New evidence reveals that they created the world’s oldest known cave paintings and even wore seashells as body ornaments. Both behaviors suggest that they thought symbolically and had an artistic sensibility like modern humans. Two studies published Thursday in the journal Science detail the latest findings.
“Undoubtedly it is showing that Neanderthals were thinking and behaving just like modern humans,” Alistair Pike, co-author of the studies and professor of archaeological sciences at the University of Southampton, wrote in an email.
“We should no longer think of them as a different species, just humans in different places,” he said.
The new findings of symbolic thinking show that Neanderthals and modern humans were cognitively indistinguishable, the researchers said.
Cave paintings and artifacts like painted seashells have long been regarded as the work of early modern humans, who were thought to have more advanced cognitive abilities than Neanderthals.
Dating cave paintings can be a difficult process, and unreliable techniques never allowed for the possibility that these could be the work of Neanderthals.
Until now, that is. A new technique called Uranium-Thorium dating is less destructive, is more accurate and can go back further in time than other methods.
U-Th dating looks at the deposits of carbonate on top of the paint, which contain traces of uranium and thorium that indicate when those deposits formed. That allows the researchers to determine an age for what’s under the deposits.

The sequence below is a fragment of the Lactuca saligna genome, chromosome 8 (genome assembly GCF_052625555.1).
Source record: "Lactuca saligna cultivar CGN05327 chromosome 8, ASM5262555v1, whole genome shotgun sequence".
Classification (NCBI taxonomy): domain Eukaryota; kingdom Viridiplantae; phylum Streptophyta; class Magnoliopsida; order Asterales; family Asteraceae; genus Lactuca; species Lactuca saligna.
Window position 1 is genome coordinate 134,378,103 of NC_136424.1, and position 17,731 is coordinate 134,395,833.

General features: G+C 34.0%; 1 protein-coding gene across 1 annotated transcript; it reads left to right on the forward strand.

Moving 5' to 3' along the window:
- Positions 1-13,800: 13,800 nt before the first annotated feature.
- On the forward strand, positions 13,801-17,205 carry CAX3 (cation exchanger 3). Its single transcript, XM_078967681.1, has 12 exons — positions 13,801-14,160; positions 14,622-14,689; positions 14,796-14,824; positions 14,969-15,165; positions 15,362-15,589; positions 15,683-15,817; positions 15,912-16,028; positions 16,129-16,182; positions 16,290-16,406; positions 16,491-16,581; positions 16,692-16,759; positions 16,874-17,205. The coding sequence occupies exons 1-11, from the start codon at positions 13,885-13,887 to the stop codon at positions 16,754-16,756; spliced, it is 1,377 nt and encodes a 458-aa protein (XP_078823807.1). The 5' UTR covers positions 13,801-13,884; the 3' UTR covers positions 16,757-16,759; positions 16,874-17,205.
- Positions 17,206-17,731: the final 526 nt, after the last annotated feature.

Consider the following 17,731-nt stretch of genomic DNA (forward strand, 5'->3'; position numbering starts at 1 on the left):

The researchers applied this technique to paintings in the La Pasiega, Maltravieso and Ardales caves in Spain, which had never received “robust” dating. The paintings include red and black images of animals, dots, lines, disks and other geometric signs. There also are engravings, hand prints and hand stencils.
Those hand stencils are particularly significant, and not just because they represent the hand size of a Neanderthal.
“A red line, a red dot or even a positive hand print could potentially be made ‘accidentally,’ ” wrote Dirk Hoffmann, lead author of the studies and archaeologist with the Max Planck Institute for Evolutionary Anthropology, in an email.
“Of course, I am sure that this is not the case, since you would still need to bring [in] light and pigment, but one could argue that all you need is some pigment on your hand when you lean against a wall. A hand stencil cannot be explained like that.
You have to hold your hand against the wall and the deliberately spray pigment over this. This is why we emphasize the hand stencil.”